Another one of those damn studies:
From the press relase:
TALLAHASSEE — Thanks to its gung-ho approach to lengthening jail time, Florida led the charge in beefing up prison sentences during the past two decades at a taxpayer cost of more than $1 billion a year, according to a new study by the Pew Center on the States.
What else does it say?
In 2009 prisoners served an average of nine more months in custody — 36 percent longer — than offenders released in 1990.
Incarceration rates are the highest in the Southeast.
The Sunshine State led the nation in lengthening prison sentences under both Democratic and Republican governors.
Drug-related sentences climbed 194 percent during the study period, from 0.8 years on average to 2.3 years. Sentences for violent crimes grew 137 percent, from 2.1 years to 5 years. Sentences for property crimes such as burglary, breaking and entering, and vehicle theft grew 181 percent, from 0.9 years to 2.7 years on average.
As a result, the average prison time served grew by 166 percent and cost taxpayers $1.4 billion in 2009. The 36,678 Florida prisoners released in 2009 served an average of 22 months longer and cost taxpayers $38,477 more per prisoner than those released in 1990, the study determined.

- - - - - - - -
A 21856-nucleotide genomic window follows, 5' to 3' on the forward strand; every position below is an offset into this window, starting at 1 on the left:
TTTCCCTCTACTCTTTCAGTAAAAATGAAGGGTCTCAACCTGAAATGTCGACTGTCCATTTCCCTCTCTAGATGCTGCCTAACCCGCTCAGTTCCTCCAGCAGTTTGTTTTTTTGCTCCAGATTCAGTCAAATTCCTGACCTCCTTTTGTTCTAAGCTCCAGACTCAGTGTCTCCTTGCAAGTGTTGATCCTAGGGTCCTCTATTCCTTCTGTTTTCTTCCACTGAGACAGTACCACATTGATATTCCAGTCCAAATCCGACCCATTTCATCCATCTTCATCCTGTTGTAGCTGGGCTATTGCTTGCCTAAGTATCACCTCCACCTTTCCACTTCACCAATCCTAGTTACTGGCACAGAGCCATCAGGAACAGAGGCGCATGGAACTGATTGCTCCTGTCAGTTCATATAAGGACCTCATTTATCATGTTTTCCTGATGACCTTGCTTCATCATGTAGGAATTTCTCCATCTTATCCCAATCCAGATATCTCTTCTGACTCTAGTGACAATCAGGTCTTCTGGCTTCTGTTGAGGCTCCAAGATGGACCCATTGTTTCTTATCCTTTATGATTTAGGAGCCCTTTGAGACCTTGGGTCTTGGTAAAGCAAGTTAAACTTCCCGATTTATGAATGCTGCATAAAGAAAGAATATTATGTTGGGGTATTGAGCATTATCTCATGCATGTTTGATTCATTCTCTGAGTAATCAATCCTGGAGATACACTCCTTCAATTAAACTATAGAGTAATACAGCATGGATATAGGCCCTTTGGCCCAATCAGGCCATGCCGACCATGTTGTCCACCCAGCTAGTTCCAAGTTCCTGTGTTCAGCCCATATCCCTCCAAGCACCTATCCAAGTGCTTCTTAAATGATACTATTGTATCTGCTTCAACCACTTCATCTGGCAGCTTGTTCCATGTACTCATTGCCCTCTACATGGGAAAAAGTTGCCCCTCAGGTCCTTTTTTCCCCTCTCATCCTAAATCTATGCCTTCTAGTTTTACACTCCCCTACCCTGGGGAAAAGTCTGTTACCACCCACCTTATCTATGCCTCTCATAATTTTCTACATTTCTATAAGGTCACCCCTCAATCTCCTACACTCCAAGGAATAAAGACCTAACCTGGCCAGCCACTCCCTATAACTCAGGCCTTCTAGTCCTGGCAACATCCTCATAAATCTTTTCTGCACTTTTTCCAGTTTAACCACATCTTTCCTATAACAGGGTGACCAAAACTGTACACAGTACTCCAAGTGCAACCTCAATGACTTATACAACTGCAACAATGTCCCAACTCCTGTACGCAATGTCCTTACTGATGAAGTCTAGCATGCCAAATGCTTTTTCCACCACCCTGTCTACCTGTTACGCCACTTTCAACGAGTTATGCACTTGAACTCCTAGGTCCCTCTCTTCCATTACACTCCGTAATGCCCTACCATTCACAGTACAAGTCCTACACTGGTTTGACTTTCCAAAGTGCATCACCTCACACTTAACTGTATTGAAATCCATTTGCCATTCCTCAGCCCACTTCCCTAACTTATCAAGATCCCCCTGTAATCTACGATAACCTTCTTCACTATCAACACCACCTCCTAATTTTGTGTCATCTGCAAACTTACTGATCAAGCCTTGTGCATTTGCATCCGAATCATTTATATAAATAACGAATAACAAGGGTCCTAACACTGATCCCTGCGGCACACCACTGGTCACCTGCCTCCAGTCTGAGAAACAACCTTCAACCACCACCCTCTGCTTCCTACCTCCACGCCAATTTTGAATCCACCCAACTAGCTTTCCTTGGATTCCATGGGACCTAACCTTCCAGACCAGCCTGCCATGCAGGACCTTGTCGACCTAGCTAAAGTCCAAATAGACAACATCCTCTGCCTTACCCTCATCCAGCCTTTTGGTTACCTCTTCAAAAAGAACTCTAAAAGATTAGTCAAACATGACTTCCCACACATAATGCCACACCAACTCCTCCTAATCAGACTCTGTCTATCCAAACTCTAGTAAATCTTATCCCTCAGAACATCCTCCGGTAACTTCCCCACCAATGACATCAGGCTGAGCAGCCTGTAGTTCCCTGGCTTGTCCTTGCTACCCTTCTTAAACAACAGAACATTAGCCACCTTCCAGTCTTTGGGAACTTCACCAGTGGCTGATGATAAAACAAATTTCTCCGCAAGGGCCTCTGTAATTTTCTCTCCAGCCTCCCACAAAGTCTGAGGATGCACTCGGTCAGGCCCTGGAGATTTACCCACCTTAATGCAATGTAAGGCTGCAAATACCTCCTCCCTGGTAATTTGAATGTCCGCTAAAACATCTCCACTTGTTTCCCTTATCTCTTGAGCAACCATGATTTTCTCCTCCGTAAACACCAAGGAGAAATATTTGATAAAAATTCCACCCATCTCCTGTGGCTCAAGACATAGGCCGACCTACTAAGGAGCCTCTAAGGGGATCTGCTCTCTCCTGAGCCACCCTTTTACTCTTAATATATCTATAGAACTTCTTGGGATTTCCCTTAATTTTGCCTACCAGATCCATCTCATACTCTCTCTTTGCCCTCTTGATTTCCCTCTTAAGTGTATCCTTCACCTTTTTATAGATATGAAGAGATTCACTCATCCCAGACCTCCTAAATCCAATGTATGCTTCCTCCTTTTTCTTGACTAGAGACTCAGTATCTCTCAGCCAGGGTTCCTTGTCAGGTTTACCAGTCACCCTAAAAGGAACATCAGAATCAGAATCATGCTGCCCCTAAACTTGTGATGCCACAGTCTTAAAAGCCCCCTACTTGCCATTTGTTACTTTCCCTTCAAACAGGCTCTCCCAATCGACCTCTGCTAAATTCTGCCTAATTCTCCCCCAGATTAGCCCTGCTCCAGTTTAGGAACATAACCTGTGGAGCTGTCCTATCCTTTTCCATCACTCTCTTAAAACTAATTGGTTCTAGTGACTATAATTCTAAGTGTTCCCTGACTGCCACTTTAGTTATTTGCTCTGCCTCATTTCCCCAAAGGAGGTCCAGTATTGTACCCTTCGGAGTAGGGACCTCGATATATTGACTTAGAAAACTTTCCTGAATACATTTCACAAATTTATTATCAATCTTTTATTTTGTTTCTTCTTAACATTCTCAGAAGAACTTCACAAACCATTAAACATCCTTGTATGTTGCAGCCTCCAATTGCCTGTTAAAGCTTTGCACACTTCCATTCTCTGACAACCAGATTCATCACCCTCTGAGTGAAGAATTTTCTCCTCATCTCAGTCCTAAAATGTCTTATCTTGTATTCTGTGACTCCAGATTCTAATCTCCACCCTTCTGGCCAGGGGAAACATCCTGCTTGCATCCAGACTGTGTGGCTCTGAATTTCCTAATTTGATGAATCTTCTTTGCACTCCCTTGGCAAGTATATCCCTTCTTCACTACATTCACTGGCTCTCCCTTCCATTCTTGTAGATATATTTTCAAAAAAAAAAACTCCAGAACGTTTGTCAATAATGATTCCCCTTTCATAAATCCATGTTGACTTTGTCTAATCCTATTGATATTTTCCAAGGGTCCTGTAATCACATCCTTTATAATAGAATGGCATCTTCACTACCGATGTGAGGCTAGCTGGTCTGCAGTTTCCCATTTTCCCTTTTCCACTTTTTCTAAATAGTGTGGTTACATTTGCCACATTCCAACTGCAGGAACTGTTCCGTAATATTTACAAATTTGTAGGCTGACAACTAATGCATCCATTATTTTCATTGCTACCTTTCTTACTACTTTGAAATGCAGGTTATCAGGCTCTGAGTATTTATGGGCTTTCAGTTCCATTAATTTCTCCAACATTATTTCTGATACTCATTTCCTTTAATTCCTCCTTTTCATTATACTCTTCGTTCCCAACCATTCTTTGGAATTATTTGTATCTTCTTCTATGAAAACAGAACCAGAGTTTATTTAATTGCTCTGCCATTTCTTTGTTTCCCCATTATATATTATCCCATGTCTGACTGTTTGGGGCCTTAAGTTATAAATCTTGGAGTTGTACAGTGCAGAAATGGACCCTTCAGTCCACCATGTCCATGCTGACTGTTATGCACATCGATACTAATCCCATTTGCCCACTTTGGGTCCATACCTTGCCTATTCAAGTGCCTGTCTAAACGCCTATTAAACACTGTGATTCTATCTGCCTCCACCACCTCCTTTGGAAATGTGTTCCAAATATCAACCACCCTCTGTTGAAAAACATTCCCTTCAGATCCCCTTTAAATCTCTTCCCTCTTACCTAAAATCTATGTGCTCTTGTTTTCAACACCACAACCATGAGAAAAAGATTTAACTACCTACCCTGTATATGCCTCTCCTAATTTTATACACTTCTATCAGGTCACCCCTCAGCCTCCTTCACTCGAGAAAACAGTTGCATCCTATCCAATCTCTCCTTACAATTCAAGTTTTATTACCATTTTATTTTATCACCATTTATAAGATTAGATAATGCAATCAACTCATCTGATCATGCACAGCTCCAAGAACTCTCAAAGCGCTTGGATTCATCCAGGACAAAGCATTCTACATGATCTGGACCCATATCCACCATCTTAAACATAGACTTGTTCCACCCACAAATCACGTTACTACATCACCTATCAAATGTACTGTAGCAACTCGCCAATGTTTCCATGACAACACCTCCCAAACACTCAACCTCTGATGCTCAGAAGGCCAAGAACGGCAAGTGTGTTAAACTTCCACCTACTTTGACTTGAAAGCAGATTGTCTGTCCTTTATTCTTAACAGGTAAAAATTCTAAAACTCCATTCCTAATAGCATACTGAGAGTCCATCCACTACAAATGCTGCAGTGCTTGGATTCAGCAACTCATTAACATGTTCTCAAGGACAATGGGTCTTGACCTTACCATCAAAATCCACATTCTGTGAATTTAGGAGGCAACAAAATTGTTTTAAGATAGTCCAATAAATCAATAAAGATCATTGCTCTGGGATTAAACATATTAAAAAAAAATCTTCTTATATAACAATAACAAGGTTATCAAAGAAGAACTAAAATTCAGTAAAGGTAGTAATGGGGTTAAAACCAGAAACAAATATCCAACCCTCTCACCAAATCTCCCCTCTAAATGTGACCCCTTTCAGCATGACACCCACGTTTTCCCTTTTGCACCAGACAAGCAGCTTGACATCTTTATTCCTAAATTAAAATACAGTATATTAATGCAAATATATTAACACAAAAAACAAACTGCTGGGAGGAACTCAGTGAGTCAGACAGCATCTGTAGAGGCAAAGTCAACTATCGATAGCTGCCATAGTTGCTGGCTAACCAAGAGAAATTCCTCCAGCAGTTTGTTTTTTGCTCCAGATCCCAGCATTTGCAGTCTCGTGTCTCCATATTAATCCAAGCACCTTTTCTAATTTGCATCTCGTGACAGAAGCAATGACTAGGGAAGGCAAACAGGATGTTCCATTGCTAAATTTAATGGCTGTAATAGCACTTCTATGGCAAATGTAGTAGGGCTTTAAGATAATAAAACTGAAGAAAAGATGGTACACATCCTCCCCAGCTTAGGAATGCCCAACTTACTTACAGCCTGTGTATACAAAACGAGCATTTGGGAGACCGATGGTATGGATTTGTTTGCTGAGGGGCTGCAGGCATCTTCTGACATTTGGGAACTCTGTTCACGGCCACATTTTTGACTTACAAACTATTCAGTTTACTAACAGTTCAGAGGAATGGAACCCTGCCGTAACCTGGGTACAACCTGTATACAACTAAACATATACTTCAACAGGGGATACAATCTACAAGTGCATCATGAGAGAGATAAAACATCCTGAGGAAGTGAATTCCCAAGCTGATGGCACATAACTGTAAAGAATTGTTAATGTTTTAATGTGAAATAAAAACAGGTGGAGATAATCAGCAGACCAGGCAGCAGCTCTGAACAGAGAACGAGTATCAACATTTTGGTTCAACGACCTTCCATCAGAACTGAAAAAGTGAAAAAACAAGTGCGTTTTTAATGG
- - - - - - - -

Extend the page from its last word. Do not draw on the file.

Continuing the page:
More conservative states around us have taken note of the cost:
Indeed, Georgia Gov. Nathan Deal last month signed a reform reducing jail time for nonviolent criminals that is expected to save the state $264 million over five years. And Louisiana passed legislation that expands parole eligibility for repeat offenders and nonviolent ones serving life sentences; expands the state's re-entry courts; and allows courts to waive mandatory minimum sentences for nonviolent offenders.
We were going to do something - reduce prison time for non-violent drug offenders who entered substance abuse programs.
But Gov. Rick Scott vetoed the legislation, saying Florida's tough sentences had reduced crime rates and that "justice … is not served when a criminal is permitted to be released early from a sentence imposed by the courts."
Governor Scott said this legislation was insensitive to victims.
Victims of non-violent drug offenders. I'd like to talk to some of them, whoever they are.
At least the beaches are nice.
Non-anonymous comments welcome. Brian Tannebaum is a criminal defense lawyer in Miami, Florida practicing in state and federal court, and the author of The Truth About Hiring A Criminal Defense Lawyer. Post to Twitter
43 minutes ago